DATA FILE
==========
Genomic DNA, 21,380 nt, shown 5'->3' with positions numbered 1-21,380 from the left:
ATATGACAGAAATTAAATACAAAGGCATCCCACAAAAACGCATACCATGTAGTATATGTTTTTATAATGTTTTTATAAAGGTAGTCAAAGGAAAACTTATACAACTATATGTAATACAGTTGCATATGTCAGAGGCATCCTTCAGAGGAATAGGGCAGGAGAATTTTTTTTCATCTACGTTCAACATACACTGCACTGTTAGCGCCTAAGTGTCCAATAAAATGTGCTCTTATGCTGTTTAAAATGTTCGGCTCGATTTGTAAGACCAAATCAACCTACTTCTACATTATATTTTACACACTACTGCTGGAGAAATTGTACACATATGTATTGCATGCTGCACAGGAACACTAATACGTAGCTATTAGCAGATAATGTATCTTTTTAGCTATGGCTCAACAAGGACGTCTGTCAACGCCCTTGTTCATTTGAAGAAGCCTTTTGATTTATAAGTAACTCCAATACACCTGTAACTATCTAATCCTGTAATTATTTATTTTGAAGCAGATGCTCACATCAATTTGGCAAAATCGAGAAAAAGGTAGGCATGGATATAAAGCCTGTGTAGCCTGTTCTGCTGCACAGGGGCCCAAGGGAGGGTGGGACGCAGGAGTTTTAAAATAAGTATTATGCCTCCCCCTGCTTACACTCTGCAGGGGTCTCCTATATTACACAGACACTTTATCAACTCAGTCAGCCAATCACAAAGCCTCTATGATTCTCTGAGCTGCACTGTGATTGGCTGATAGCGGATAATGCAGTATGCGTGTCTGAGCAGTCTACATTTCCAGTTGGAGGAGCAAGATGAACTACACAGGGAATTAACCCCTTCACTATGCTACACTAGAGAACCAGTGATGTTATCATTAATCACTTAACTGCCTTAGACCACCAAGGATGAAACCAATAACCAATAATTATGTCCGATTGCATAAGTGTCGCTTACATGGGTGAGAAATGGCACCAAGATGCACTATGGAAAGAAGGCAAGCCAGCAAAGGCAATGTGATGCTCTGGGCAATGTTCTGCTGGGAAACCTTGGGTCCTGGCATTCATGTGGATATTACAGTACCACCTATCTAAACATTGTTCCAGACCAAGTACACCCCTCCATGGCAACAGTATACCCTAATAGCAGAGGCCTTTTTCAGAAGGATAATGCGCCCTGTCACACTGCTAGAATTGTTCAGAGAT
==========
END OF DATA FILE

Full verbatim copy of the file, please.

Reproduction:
Genomic DNA, 21,380 nt, shown 5'->3' with positions numbered 1-21,380 from the left:
ATATGACAGAAATTAAATACAAAGGCATCCCACAAAAACGCATACCATGTAGTATATGTTTTTATAATGTTTTTATAAAGGTAGTCAAAGGAAAACTTATACAACTATATGTAATACAGTTGCATATGTCAGAGGCATCCTTCAGAGGAATAGGGCAGGAGAATTTTTTTTCATCTACGTTCAACATACACTGCACTGTTAGCGCCTAAGTGTCCAATAAAATGTGCTCTTATGCTGTTTAAAATGTTCGGCTCGATTTGTAAGACCAAATCAACCTACTTCTACATTATATTTTACACACTACTGCTGGAGAAATTGTACACATATGTATTGCATGCTGCACAGGAACACTAATACGTAGCTATTAGCAGATAATGTATCTTTTTAGCTATGGCTCAACAAGGACGTCTGTCAACGCCCTTGTTCATTTGAAGAAGCCTTTTGATTTATAAGTAACTCCAATACACCTGTAACTATCTAATCCTGTAATTATTTATTTTGAAGCAGATGCTCACATCAATTTGGCAAAATCGAGAAAAAGGTAGGCATGGATATAAAGCCTGTGTAGCCTGTTCTGCTGCACAGGGGCCCAAGGGAGGGTGGGACGCAGGAGTTTTAAAATAAGTATTATGCCTCCCCCTGCTTACACTCTGCAGGGGTCTCCTATATTACACAGACACTTTATCAACTCAGTCAGCCAATCACAAAGCCTCTATGATTCTCTGAGCTGCACTGTGATTGGCTGATAGCGGATAATGCAGTATGCGTGTCTGAGCAGTCTACATTTCCAGTTGGAGGAGCAAGATGAACTACACAGGGAATTAACCCCTTCACTATGCTACACTAGAGAACCAGTGATGTTATCATTAATCACTTAACTGCCTTAGACCACCAAGGATGAAACCAATAACCAATAATTATGTCCGATTGCATAAGTGTCGCTTACATGGGTGAGAAATGGCACCAAGATGCACTATGGAAAGAAGGCAAGCCAGCAAAGGCAATGTGATGCTCTGGGCAATGTTCTGCTGGGAAACCTTGGGTCCTGGCATTCATGTGGATATTACAGTACCACCTATCTAAACATTGTTCCAGACCAAGTACACCCCTCCATGGCAACAGTATACCCTAATAGCAGAGGCCTTTTTCAGAAGGATAATGCGCCCTGTCACACTGCTAGAATTGTTCAGAGAT